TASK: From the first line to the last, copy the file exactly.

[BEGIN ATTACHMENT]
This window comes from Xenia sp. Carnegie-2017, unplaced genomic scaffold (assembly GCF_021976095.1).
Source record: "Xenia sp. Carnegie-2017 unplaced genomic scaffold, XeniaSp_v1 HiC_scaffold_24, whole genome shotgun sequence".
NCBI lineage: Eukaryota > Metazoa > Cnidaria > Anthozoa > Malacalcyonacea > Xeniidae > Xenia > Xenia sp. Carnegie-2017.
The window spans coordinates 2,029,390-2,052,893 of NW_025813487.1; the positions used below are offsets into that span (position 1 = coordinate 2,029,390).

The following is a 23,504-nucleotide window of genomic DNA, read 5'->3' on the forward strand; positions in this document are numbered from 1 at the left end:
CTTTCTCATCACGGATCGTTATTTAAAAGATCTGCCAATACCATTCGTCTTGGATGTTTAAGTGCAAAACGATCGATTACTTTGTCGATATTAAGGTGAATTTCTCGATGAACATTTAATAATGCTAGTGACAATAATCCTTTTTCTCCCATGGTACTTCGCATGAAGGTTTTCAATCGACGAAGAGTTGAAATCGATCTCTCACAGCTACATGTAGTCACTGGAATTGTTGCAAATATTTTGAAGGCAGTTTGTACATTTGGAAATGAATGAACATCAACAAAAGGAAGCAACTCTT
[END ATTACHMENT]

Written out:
This window comes from Xenia sp. Carnegie-2017, unplaced genomic scaffold (assembly GCF_021976095.1).
Source record: "Xenia sp. Carnegie-2017 unplaced genomic scaffold, XeniaSp_v1 HiC_scaffold_24, whole genome shotgun sequence".
NCBI lineage: Eukaryota > Metazoa > Cnidaria > Anthozoa > Malacalcyonacea > Xeniidae > Xenia > Xenia sp. Carnegie-2017.
The window spans coordinates 2,029,390-2,052,893 of NW_025813487.1; the positions used below are offsets into that span (position 1 = coordinate 2,029,390).

The following is a 23,504-nucleotide window of genomic DNA, read 5'->3' on the forward strand; positions in this document are numbered from 1 at the left end:
CTTTCTCATCACGGATCGTTATTTAAAAGATCTGCCAATACCATTCGTCTTGGATGTTTAAGTGCAAAACGATCGATTACTTTGTCGATATTAAGGTGAATTTCTCGATGAACATTTAATAATGCTAGTGACAATAATCCTTTTTCTCCCATGGTACTTCGCATGAAGGTTTTCAATCGACGAAGAGTTGAAATCGATCTCTCACAGCTACATGTAGTCACTGGAATTGTTGCAAATATTTTGAAGGCAGTTTGTACATTTGGAAATGAATGAACATCAACAAAAGGAAGCAACTCTT